Art From an Unlikely ArtistWritten by Andrea Campbell
Art From an Unlikely Artist
Amanda makes good money for her art, hundreds of dollars on some pieces. Her particular style is strictly abstract and she exhibits some unorthodox mannerisms, but her work garners attention of many. Sometimes artist sleeps late and only paints once a week. If inspiration strikes and she does not have her supplies though, she shows her frustration by spitting and acting out! Well, what would you expect from a 100-pound orangutan? Typically, her studio is littered with banana peels and other stuff lying around rotting, but she like to climbs up, up, up into a cargo net to greet visitors. Amanda lives at Como Zoo in St. Paul, Minnesota. Her Como Zoo keeper, Mike Thell, says that Sumatran/Bornean orangutan started painting in June as part of zoo’s enrichment program. Animals in this zoo and others across country, experience different incentive enhancements as well: there are gorillas who have to maneuver their treats out of plastic bottles, a polar bear who has to scratch his way through a block of ice to get his fish, and lions who get to roll around in their favorite herbs and spices. Animal behavior experts have discovered that by supplying work for animals, whether that means foraging for food, navigating their terrain, or simply doing unlikely projects like Amanda, animals fare better and exhibit a "psychological well being."
The intelligent, antsy Amanda just kind of took to painting after only a few demonstrations about what to do with brush and paints from less-talented humans around her. Because she thrives as a result of her painting, every so often bottles of nontoxic poster paint and thick sheets of paper are pushed up to her chain-link fence. Part of Amanda’s technique is to dip a fat paint brush into bright, primary colors and, after each thoughtful stroke on paper, she will cleanse brush in her mouth! Blue is a favorite hue. Several minutes of inspired painting take place and then she hands her brush back to Thell, licks excess paint with her pointed tongue, and its done. "She usually gives it tongue signature," Thell says. It does take some coaxing to get Amanda to part with her work, but she will eventually push her creation under cage door for retrieval. She is further rewarded for her efforts with either orange juice or a box of Kool-Aid, which she receives for every painting she completes.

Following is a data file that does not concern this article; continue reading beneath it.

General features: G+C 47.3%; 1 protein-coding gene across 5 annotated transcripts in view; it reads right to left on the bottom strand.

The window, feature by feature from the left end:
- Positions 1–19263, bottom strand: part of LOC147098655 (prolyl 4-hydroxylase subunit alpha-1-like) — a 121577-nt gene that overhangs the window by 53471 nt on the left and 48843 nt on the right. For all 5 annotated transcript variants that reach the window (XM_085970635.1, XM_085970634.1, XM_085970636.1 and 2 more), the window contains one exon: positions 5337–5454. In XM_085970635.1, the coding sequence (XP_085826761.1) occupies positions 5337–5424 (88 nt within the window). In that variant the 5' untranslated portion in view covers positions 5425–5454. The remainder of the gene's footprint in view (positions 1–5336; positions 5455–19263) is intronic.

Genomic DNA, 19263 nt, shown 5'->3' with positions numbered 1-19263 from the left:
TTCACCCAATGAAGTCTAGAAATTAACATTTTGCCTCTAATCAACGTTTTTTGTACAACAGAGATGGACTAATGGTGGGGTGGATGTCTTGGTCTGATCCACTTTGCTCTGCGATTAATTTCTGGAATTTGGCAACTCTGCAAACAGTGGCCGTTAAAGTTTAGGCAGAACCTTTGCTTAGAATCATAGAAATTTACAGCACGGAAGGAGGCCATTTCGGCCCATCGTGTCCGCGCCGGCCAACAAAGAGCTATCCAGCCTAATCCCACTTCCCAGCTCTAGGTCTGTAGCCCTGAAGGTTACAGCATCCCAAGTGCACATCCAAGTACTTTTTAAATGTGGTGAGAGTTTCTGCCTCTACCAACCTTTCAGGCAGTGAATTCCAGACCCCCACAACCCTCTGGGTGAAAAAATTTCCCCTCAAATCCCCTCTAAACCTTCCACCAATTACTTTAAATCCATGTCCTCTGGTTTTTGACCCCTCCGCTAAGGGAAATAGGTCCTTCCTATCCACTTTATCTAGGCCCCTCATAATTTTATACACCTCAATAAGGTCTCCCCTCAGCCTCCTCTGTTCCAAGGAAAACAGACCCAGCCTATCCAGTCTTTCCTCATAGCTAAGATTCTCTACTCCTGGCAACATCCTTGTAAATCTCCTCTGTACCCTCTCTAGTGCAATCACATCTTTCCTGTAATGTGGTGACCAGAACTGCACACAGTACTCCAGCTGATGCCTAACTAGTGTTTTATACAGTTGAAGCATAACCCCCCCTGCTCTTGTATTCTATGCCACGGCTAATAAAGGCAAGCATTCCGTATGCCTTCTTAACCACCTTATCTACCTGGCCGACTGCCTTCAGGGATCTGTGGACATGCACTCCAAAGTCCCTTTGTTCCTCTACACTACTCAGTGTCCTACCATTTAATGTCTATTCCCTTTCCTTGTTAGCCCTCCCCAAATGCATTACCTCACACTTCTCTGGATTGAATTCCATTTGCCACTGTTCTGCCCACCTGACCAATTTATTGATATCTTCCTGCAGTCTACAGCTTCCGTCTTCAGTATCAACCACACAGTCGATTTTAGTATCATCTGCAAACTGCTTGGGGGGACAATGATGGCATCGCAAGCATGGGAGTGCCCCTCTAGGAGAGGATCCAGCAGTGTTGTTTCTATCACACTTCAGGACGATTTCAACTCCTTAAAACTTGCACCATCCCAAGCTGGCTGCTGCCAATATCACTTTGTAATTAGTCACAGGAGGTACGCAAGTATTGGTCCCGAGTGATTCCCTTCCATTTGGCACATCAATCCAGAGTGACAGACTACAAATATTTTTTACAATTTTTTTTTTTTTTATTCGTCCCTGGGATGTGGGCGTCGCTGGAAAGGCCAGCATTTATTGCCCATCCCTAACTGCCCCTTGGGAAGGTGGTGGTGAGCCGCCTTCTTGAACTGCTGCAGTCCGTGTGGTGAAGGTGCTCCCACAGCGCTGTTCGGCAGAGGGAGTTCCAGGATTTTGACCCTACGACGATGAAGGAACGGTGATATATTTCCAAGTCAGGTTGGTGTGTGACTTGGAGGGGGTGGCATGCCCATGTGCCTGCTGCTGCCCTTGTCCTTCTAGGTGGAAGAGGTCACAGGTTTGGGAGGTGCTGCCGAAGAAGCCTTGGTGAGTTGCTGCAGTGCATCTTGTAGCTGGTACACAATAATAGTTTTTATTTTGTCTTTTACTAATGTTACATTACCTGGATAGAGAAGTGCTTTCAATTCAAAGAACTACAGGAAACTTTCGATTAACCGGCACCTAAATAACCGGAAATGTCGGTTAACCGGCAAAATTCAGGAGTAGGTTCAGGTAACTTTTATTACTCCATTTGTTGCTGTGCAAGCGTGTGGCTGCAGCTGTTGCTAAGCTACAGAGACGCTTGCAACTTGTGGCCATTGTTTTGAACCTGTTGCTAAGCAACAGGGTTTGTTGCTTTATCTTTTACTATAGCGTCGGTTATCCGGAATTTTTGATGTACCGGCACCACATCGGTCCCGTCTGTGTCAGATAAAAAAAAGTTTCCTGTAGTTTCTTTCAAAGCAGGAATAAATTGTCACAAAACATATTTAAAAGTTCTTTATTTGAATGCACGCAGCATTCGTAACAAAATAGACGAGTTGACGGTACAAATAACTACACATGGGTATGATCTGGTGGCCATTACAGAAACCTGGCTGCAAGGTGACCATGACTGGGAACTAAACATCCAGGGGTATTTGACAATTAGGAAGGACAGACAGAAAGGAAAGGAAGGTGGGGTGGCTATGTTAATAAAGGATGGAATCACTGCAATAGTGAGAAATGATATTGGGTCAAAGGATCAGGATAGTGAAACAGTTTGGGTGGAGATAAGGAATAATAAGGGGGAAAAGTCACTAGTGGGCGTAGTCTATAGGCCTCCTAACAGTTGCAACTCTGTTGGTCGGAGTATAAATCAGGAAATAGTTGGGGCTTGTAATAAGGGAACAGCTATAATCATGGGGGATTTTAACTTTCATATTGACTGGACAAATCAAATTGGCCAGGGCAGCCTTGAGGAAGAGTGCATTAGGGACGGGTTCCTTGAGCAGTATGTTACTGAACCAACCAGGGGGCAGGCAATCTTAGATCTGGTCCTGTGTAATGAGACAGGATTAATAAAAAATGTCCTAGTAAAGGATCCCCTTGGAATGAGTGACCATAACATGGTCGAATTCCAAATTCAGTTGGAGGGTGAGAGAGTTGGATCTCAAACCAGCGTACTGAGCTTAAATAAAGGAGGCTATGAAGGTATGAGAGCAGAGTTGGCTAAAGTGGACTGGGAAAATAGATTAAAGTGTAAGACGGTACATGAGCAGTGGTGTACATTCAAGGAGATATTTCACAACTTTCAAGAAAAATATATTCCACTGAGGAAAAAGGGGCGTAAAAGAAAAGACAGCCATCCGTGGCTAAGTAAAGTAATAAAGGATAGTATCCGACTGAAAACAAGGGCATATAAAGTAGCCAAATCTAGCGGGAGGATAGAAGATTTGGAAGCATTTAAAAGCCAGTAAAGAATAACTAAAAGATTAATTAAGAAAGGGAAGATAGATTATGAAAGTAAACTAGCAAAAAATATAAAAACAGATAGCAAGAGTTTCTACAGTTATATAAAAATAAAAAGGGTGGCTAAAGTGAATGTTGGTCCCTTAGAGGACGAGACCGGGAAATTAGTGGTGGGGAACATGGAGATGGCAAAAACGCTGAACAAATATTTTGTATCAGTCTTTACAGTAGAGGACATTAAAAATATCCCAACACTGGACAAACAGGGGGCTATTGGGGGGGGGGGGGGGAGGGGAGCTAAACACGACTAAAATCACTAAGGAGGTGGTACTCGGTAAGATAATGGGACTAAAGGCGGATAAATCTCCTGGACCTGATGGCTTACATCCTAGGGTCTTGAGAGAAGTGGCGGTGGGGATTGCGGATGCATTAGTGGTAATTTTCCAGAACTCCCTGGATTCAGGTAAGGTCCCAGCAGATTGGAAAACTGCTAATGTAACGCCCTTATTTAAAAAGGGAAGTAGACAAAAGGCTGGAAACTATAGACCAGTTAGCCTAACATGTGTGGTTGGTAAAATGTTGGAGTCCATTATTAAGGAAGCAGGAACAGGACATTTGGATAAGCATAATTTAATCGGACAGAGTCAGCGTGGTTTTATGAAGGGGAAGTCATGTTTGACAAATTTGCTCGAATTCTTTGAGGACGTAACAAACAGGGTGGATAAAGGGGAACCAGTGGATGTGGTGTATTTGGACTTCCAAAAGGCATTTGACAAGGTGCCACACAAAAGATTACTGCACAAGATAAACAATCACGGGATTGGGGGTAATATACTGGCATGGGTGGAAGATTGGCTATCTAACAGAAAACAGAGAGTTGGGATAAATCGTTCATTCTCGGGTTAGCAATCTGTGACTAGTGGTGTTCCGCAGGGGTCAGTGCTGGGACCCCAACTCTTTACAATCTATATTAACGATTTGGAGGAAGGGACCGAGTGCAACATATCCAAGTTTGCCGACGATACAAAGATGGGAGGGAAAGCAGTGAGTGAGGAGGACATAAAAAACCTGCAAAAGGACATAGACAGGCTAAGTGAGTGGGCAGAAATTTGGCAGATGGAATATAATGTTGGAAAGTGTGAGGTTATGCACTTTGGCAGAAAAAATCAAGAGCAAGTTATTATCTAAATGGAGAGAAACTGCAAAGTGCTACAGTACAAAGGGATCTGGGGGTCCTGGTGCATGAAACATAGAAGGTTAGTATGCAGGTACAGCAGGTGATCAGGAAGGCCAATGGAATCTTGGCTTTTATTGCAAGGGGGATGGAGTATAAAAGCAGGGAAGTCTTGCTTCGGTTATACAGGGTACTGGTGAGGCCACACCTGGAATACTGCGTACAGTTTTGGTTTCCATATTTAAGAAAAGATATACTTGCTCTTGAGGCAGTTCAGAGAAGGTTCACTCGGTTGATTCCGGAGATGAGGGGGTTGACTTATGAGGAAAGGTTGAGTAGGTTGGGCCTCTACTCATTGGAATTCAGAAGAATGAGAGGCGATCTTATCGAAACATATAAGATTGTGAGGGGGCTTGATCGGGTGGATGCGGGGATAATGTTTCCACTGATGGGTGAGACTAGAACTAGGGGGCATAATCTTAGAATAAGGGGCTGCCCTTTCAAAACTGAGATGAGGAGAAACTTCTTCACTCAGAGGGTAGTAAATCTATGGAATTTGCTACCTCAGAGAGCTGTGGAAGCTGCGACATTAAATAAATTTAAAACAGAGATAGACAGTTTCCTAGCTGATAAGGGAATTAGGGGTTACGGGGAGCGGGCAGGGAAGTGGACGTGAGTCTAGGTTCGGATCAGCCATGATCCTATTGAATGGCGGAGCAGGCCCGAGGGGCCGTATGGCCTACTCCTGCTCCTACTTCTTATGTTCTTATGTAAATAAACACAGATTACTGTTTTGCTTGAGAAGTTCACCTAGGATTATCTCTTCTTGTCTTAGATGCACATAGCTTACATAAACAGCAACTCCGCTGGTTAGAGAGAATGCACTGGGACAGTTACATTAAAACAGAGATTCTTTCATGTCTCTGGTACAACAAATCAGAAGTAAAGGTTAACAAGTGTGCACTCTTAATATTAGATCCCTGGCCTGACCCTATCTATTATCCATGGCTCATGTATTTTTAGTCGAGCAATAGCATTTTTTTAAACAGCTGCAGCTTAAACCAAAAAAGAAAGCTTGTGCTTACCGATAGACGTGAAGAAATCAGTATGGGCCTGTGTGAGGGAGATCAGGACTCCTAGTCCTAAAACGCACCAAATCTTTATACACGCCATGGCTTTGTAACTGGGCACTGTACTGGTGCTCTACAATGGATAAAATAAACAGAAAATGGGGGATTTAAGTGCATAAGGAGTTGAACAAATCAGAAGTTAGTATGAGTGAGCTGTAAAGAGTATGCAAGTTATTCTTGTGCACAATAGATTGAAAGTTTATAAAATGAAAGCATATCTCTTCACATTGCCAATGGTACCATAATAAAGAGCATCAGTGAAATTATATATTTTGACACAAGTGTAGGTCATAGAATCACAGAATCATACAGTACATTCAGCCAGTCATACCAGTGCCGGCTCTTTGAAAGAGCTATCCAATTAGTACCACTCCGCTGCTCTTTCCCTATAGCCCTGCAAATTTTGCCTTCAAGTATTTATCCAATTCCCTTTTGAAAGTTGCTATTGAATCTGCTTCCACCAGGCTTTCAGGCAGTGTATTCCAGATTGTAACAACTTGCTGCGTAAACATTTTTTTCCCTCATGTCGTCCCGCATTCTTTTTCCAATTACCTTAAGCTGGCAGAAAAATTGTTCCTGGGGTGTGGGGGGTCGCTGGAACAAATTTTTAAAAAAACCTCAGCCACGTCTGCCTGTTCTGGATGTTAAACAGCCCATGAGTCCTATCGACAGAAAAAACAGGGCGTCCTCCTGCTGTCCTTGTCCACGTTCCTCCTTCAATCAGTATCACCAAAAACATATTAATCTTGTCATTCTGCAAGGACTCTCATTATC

Exploring the Universe with Dr. Norio Kaifu Written by Gayle Olson
During 1998 we were fortunate to attend a dinner hosted by Japanese Chamber of Commerce and Industry of Hawaii, featuring a lecture by Dr. Norio Kaifu. Professor Kaifu is director of Subaru Telescope, National Astronomical Observatory of Japan (NAOJ) and has held position as vice president of International Astronomical Union (IAU) since 1997. A specialist in radio astronomy, infrared astronomy and interstellar matter, Dr. Kaifu has published some 100 papers on astronomy in addition to 15 popular science books. Before joining Subaru in 1990, he was a director, a professor and an associate professor at Nobeyama Radio Observatory, and a senior research associate in Faculty of Science at University of Tokyo. As an amateur backyard astronomer we were delighted to learn of possibilities this new telescope will bring to exploration of universal knowledge.
Dr. Kaifu shared his views about design of new telescope, cylindrical in shape, rather than dome, it can be more optimal for wind resistance. The 8-meter diameter glass mirror is only 8 inches thick and has taken six years to construct and polish. The mirror is controlled by two Fujitsu parallel computers, with largest memory capacity in world with 261 supporting structures. 100 times per second computer adjusts mirror to counteract atmospheric turbulence, which we see as twinkling stars. The mirror can be controlled by computer by each second, to obtain best view of deeper universe. Mauna Kea was chosen as a location for new Japanese telescope because of stable weather and easy access.